Celtic Wedding

Once, until the end of the Celtic era, the sacred and the everyday fused. People had faith in nature and a complete love for Her.

The rituals were sacred. It was normal to gather around the fire and collectively experience the passage through the wheel of the year, and the seasons, and celebrate the festivities. Even the important milestones of people’s lives were sacred and were celebrated and honored.

Let us reclaim these ancient traditions. Let us bring nature back into our lives, into our celebrations, to rediscover a connection with the sacred and with ourselves.

Sposarsi nella natura
Cerimonia simbolica all'aperto

Who were the Celts

The Celts were an Indo-European population that inhabited Switzerland, France, Northern Italy, Ireland, Great Britain, and parts of Europe from around 700 BCE until the gradual conquests of Rome and later Christianity. The Celts invaded what was known as European natives, which had a matriarchal structure dating back to approximately 5000 BCE. They merged with this population, forming what we now know as the Celtic population.

The Celts, and the natives before them, lived in harmony with nature, and their society was based on the concept of the “extended family,” what we now refer to as clans. These clans included not only immediate family members but also ancestors and descendants, encompassing a large number of people. Multiple clans formed a tribe, which was led by a king. The society was divided into three functions: the sacred and juridical function, the warrior function, and the productive function. The druids (both men and women, as the Celts made no distinction) fulfilled the first function, the priestly one, but they were more than just priests. They were the guardians of the “sacred natural order” and also served as philosophers, scientists, astronomers, teachers, judges, and advisors to the king.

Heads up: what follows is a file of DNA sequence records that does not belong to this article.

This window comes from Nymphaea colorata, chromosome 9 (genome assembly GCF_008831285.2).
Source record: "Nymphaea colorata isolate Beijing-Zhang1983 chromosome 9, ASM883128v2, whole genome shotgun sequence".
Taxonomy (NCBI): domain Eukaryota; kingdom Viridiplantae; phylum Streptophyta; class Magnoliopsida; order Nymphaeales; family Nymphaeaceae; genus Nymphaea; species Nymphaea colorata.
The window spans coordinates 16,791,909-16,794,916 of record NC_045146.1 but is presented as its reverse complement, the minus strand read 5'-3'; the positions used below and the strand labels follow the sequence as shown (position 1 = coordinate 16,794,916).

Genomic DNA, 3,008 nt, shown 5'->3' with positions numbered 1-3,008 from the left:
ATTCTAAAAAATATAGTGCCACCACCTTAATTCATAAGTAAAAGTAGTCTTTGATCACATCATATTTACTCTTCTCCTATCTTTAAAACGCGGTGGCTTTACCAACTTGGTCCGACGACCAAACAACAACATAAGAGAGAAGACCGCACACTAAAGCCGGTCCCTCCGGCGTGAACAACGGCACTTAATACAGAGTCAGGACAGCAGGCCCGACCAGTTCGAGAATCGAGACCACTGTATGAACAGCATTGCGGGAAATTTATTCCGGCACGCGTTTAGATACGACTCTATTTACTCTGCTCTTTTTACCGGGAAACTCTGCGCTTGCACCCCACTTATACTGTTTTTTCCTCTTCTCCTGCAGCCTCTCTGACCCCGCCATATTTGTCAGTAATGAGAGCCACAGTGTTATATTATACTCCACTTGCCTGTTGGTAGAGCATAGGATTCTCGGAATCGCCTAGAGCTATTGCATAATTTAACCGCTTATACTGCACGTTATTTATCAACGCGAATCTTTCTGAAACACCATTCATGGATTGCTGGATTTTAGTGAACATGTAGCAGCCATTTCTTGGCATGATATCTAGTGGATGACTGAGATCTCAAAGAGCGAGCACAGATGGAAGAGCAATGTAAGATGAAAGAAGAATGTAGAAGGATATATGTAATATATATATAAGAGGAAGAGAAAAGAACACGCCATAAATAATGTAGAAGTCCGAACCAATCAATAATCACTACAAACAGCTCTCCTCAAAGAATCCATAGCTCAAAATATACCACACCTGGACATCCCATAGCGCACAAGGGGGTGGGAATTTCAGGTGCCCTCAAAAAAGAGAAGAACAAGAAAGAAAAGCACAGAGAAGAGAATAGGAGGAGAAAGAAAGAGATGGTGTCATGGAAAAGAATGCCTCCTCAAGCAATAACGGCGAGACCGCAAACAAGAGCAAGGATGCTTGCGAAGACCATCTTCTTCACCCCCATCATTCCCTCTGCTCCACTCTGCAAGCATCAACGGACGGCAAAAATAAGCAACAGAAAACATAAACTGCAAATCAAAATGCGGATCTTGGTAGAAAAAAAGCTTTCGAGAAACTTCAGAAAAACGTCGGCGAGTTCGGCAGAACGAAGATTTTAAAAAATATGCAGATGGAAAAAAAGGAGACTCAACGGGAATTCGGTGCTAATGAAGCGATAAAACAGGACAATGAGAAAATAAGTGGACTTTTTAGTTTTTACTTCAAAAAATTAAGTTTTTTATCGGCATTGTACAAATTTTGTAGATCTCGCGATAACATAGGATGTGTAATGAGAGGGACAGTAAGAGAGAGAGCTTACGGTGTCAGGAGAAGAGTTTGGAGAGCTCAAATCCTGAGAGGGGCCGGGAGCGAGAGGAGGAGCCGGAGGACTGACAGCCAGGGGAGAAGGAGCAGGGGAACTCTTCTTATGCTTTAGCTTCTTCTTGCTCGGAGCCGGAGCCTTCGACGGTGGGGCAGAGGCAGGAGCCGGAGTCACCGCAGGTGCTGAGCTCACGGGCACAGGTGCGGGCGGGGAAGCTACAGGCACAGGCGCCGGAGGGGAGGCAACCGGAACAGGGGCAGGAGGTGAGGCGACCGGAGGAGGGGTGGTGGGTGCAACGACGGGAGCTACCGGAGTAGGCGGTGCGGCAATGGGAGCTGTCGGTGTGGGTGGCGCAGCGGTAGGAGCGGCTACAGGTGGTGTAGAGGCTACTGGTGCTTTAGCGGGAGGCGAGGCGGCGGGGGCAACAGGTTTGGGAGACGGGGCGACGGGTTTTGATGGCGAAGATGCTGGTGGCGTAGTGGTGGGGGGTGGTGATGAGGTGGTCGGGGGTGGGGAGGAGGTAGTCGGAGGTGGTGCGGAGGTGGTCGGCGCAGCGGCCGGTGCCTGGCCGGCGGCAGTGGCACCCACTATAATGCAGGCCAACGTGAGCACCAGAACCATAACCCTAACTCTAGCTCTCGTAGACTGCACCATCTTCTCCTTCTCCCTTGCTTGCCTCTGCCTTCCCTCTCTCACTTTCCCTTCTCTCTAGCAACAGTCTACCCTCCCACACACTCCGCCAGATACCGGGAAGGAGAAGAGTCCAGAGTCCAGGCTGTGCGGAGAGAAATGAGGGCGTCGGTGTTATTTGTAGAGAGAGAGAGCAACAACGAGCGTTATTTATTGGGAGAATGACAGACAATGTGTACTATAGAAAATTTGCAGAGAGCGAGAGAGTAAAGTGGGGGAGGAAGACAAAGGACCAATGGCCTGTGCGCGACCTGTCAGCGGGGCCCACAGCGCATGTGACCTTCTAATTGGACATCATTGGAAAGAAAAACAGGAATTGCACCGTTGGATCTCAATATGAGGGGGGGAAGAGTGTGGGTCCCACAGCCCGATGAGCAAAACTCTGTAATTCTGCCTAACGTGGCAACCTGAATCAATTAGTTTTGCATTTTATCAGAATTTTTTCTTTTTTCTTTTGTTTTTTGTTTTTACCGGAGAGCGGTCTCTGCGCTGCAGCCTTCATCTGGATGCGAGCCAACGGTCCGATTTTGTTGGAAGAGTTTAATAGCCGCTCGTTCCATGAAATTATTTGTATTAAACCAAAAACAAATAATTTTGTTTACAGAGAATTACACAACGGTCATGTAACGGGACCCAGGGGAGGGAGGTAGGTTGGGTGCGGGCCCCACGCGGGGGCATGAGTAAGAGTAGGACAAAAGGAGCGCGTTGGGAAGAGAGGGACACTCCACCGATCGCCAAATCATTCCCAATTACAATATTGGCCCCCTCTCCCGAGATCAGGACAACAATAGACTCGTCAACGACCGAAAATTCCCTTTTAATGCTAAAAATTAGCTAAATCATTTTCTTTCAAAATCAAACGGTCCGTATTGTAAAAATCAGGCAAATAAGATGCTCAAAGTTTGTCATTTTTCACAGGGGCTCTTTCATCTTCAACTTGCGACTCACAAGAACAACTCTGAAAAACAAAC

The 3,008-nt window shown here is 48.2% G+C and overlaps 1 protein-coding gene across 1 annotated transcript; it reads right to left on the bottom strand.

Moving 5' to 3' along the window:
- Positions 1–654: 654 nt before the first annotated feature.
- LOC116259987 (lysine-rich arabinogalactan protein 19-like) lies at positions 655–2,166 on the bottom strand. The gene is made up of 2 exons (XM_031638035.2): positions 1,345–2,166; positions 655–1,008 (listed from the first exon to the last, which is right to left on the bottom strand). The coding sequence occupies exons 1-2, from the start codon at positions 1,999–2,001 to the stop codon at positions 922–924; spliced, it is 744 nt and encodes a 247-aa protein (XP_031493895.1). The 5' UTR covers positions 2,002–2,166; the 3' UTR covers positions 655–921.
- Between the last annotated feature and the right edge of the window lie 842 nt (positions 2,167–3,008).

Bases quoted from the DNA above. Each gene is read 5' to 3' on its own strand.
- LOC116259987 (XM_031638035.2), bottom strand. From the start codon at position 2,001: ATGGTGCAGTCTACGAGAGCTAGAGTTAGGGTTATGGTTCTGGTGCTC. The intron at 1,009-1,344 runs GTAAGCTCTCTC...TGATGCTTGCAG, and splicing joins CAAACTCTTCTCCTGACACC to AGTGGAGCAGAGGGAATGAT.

In this complex social system, the relationship between men and women was equal. Celtic women had the right to choose their husbands and could not be married without their consent. Once married, they did not become part of the husband’s family but remained the owners of their property and had the authority to manage it.

With the Roman, Germanic, and later Christian conquests, the Celts nearly disappeared from the world. Their customs and part of their culture adapted to the invaders and survived in different forms, but we lost a great deal of what they could have taught us. They did not transmit their teachings through writing and did not have a writing system of their own, except for ritual purposes. Their culture remained oral and continued as such until the end.